The expected authorisation, which may limit its use on people aged between 18 and 64 is centred on the lack of data about its effectiveness for the over-65s.
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Jens Spahn said authorities are waiting to see what advice the European Medicines Agency (EMA) issued on the vaccine before Germany adjusted its own guidance for doctors.
“We don’t expect an unrestricted approval,” Mr Spahn said.
It isn’t clear whether EU authorities would explicitly recommend against using the vaccine on people over 65, or only note that there is a lack of data.
It follows questions being raised over how effective the AstraZeneca vaccine, developed with Oxford University, is in protecting older people.
Only 12% of those who took part in the trials were over 55 and they were enrolled later, so there has not been enough time to collate the results.
On Thursday, a draft recommendation from Germany’s vaccination advisory committee said the AstraZeneca vaccine should currently only be given to people aged 18-64.
UK regulators acknowledged the limited data for older people when it cleared the jab last month for people over 18, but Public Health England has said details on the immune response for those 65 and over had been “reassuring”.
A separate study testing the AstraZeneca vaccine in the US is still under way.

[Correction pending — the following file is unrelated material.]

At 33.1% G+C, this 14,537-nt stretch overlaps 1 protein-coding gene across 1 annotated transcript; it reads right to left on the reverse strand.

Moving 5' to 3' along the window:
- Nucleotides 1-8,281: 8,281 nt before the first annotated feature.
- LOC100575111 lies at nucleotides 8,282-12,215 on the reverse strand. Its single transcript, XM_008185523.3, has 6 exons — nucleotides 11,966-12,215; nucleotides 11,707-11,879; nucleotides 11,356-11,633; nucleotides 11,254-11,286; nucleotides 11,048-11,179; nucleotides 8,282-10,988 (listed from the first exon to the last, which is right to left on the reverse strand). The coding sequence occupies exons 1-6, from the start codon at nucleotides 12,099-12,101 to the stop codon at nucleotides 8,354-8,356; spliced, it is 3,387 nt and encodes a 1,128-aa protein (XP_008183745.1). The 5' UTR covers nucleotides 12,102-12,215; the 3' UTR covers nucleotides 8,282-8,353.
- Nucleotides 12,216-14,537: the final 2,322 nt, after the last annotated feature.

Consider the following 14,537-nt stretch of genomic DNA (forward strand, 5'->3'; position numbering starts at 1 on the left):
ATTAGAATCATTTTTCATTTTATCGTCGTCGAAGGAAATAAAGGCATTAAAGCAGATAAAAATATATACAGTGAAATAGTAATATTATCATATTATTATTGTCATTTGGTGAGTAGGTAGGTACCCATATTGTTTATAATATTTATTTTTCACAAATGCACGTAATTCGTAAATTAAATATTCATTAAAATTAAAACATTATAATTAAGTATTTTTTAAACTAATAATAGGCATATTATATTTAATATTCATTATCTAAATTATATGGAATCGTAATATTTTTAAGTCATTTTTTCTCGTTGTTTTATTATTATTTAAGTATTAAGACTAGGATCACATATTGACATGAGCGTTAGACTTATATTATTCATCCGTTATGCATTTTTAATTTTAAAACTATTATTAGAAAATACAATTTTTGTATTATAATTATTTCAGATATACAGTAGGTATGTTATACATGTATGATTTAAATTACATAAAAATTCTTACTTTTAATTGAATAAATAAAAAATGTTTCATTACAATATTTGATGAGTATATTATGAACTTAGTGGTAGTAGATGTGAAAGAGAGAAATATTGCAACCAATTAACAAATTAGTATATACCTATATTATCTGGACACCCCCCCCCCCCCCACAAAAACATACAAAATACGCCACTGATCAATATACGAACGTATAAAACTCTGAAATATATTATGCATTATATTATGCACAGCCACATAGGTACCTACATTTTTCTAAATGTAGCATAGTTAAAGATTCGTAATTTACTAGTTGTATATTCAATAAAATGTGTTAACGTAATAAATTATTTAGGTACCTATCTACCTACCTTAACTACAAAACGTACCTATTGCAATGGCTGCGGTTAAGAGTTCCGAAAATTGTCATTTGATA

Mr Spahn’s comments come amid a bitter wrangle between AstraZeneca and the EU over delayed supplies.
Brussels has hit out at AstraZeneca after the drug giant said it would reduce initial deliveries from 80 million doses to 31 million, blaming production problems.
EU chief Ursula von der Leyen has said the contract contained binding orders and the bloc has raised the threat of legal action to secure COVID-19 stocks.
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Brussels has now published the deal in its escalating dispute, which has seen the EU demand doses be sent from UK plants to make up for the shortfall.
Cabinet Office minister Michael Gove said the government will not allow vaccines intended for Britain to go to the EU.
This has led German MEP Dr Peter Liese to warn the UK it would be acting like former US president Donald Trump if it pursued a “UK first” contract for the vaccines.
Meanwhile, a fourth COVID-19 vaccine could be approved for use in the UK within weeks after late-stage trials suggested it was 89% effective in preventing coronavirus.